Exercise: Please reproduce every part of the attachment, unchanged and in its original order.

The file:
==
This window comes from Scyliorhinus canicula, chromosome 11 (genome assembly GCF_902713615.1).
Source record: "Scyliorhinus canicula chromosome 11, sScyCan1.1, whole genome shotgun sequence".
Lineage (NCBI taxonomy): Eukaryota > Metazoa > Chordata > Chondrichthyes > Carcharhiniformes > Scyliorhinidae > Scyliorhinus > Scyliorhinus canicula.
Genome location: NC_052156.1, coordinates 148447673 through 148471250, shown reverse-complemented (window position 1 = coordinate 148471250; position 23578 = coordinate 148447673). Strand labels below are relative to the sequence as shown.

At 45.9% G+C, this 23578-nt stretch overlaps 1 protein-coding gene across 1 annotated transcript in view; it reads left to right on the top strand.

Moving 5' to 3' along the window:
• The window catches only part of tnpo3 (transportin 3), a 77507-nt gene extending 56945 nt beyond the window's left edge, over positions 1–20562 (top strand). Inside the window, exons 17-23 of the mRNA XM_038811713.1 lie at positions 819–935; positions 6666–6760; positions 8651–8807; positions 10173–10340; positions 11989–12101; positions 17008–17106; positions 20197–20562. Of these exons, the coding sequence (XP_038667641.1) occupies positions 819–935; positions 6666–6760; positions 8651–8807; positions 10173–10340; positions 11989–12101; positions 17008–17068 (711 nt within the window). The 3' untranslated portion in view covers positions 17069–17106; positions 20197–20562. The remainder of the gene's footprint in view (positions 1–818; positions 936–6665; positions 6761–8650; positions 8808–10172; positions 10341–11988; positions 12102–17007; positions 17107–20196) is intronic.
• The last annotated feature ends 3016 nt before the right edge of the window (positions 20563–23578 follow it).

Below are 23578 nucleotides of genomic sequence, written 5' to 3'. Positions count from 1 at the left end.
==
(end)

This window comes from Scyliorhinus canicula, chromosome 11 (genome assembly GCF_902713615.1).
Source record: "Scyliorhinus canicula chromosome 11, sScyCan1.1, whole genome shotgun sequence".
Lineage (NCBI taxonomy): Eukaryota > Metazoa > Chordata > Chondrichthyes > Carcharhiniformes > Scyliorhinidae > Scyliorhinus > Scyliorhinus canicula.
Genome location: NC_052156.1, coordinates 148447673 through 148471250, shown reverse-complemented (window position 1 = coordinate 148471250; position 23578 = coordinate 148447673). Strand labels below are relative to the sequence as shown.

At 45.9% G+C, this 23578-nt stretch overlaps 1 protein-coding gene across 1 annotated transcript in view; it reads left to right on the top strand.

Moving 5' to 3' along the window:
• The window catches only part of tnpo3 (transportin 3), a 77507-nt gene extending 56945 nt beyond the window's left edge, over positions 1–20562 (top strand). Inside the window, exons 17-23 of the mRNA XM_038811713.1 lie at positions 819–935; positions 6666–6760; positions 8651–8807; positions 10173–10340; positions 11989–12101; positions 17008–17106; positions 20197–20562. Of these exons, the coding sequence (XP_038667641.1) occupies positions 819–935; positions 6666–6760; positions 8651–8807; positions 10173–10340; positions 11989–12101; positions 17008–17068 (711 nt within the window). The 3' untranslated portion in view covers positions 17069–17106; positions 20197–20562. The remainder of the gene's footprint in view (positions 1–818; positions 936–6665; positions 6761–8650; positions 8808–10172; positions 10341–11988; positions 12102–17007; positions 17107–20196) is intronic.
• The last annotated feature ends 3016 nt before the right edge of the window (positions 20563–23578 follow it).

Below are 23578 nucleotides of genomic sequence, written 5' to 3'. Positions count from 1 at the left end.